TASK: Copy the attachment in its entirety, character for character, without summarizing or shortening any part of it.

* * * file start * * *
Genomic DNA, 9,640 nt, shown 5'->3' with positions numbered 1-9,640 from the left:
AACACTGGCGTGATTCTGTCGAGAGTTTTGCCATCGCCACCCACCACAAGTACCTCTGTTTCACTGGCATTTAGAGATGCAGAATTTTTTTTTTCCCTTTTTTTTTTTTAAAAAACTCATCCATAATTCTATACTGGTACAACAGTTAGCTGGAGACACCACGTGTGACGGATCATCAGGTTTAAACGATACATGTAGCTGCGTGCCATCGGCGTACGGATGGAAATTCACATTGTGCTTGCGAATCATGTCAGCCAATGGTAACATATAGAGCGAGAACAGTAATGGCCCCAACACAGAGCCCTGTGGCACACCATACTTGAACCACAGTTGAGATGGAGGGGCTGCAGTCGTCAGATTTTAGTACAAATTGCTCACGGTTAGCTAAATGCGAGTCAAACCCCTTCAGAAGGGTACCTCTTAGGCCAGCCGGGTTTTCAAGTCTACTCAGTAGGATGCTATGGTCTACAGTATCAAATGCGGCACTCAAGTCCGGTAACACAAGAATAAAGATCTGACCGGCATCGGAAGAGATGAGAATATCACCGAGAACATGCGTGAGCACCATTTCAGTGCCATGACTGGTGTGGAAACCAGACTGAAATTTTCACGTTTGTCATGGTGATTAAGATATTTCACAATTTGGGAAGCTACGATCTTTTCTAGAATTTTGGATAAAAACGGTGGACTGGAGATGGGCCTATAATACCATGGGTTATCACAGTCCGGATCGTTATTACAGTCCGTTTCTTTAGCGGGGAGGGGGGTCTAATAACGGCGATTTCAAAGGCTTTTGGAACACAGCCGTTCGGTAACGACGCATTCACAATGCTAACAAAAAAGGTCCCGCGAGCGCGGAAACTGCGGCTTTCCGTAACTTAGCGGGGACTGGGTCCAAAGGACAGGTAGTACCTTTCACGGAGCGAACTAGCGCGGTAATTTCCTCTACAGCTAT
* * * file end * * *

Genomic DNA, 9,640 nt, shown 5'->3' with positions numbered 1-9,640 from the left:
AACACTGGCGTGATTCTGTCGAGAGTTTTGCCATCGCCACCCACCACAAGTACCTCTGTTTCACTGGCATTTAGAGATGCAGAATTTTTTTTTTCCCTTTTTTTTTTTTAAAAAACTCATCCATAATTCTATACTGGTACAACAGTTAGCTGGAGACACCACGTGTGACGGATCATCAGGTTTAAACGATACATGTAGCTGCGTGCCATCGGCGTACGGATGGAAATTCACATTGTGCTTGCGAATCATGTCAGCCAATGGTAACATATAGAGCGAGAACAGTAATGGCCCCAACACAGAGCCCTGTGGCACACCATACTTGAACCACAGTTGAGATGGAGGGGCTGCAGTCGTCAGATTTTAGTACAAATTGCTCACGGTTAGCTAAATGCGAGTCAAACCCCTTCAGAAGGGTACCTCTTAGGCCAGCCGGGTTTTCAAGTCTACTCAGTAGGATGCTATGGTCTACAGTATCAAATGCGGCACTCAAGTCCGGTAACACAAGAATAAAGATCTGACCGGCATCGGAAGAGATGAGAATATCACCGAGAACATGCGTGAGCACCATTTCAGTGCCATGACTGGTGTGGAAACCAGACTGAAATTTTCACGTTTGTCATGGTGATTAAGATATTTCACAATTTGGGAAGCTACGATCTTTTCTAGAATTTTGGATAAAAACGGTGGACTGGAGATGGGCCTATAATACCATGGGTTATCACAGTCCGGATCGTTATTACAGTCCGTTTCTTTAGCGGGGAGGGGGGTCTAATAACGGCGATTTCAAAGGCTTTTGGAACACAGCCGTTCGGTAACGACGCATTCACAATGCTAACAAAAAAGGTCCCGCGAGCGCGGAAACTGCGGCTTTCCGTAACTTAGCGGGGACTGGGTCCAAAGGACAGGTAGTACCTTTCACGGAGCGAACTAGCGCGGTAATTTCCTCTACAGCTAT